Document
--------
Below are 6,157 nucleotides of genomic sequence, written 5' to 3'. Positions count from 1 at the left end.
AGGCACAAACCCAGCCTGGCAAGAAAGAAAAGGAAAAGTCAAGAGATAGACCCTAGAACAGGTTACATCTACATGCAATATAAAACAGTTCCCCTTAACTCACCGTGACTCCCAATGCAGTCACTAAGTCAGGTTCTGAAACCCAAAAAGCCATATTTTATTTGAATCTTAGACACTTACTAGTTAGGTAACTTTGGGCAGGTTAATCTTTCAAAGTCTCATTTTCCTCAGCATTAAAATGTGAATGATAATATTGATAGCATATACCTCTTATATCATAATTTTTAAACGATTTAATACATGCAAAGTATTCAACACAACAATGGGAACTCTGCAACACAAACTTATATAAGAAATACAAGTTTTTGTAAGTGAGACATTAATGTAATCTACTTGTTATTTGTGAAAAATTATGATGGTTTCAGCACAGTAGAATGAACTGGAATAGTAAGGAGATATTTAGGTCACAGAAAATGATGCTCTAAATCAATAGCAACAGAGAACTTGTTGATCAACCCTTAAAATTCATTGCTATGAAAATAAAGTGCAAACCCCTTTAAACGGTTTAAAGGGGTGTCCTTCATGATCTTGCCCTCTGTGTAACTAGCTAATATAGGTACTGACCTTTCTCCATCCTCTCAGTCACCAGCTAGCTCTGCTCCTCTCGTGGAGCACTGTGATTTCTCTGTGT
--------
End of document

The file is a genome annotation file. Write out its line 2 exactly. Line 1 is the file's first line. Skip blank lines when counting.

AGGCACAAACCCAGCCTGGCAAGAAAGAAAAGGAAAAGTCAAGAGATAGACCCTAGAACAGGTTACATCTACATGCAATATAAAACAGTTCCCCTTAACTCACCGTGACTCCCAATGCAGTCACTAAGTCAGGTTCTGAAACCCAAAAAGCCATATTTTATTTGAATCTTAGACACTTACTAGTTAGGTAACTTTGGGCAGGTTAATCTTTCAAAGTCTCATTTTCCTCAGCATTAAAATGTGAATGATAATATTGATAGCATATACCTCTTATATCATAATTTTTAAACGATTTAATACATGCAAAGTATTCAACACAACAATGGGAACTCTGCAACACAAACTTATATAAGAAATACAAGTTTTTGTAAGTGAGACATTAATGTAATCTACTTGTTATTTGTGAAAAATTATGATGGTTTCAGCACAGTAGAATGAACTGGAATAGTAAGGAGATATTTAGGTCACAGAAAATGATGCTCTAAATCAATAGCAACAGAGAACTTGTTGATCAACCCTTAAAATTCATTGCTATGAAAATAAAGTGCAAACCCCTTTAAACGGTTTAAAGGGGTGTCCTTCATGATCTTGCCCTCTGTGTAACTAGCTAATATAGGTACTGACCTTTCTCCATCCTCTCAGTCACCAGCTAGCTCTGCTCCTCTCGTGGAGCACTGTGATTTCTCTGTGT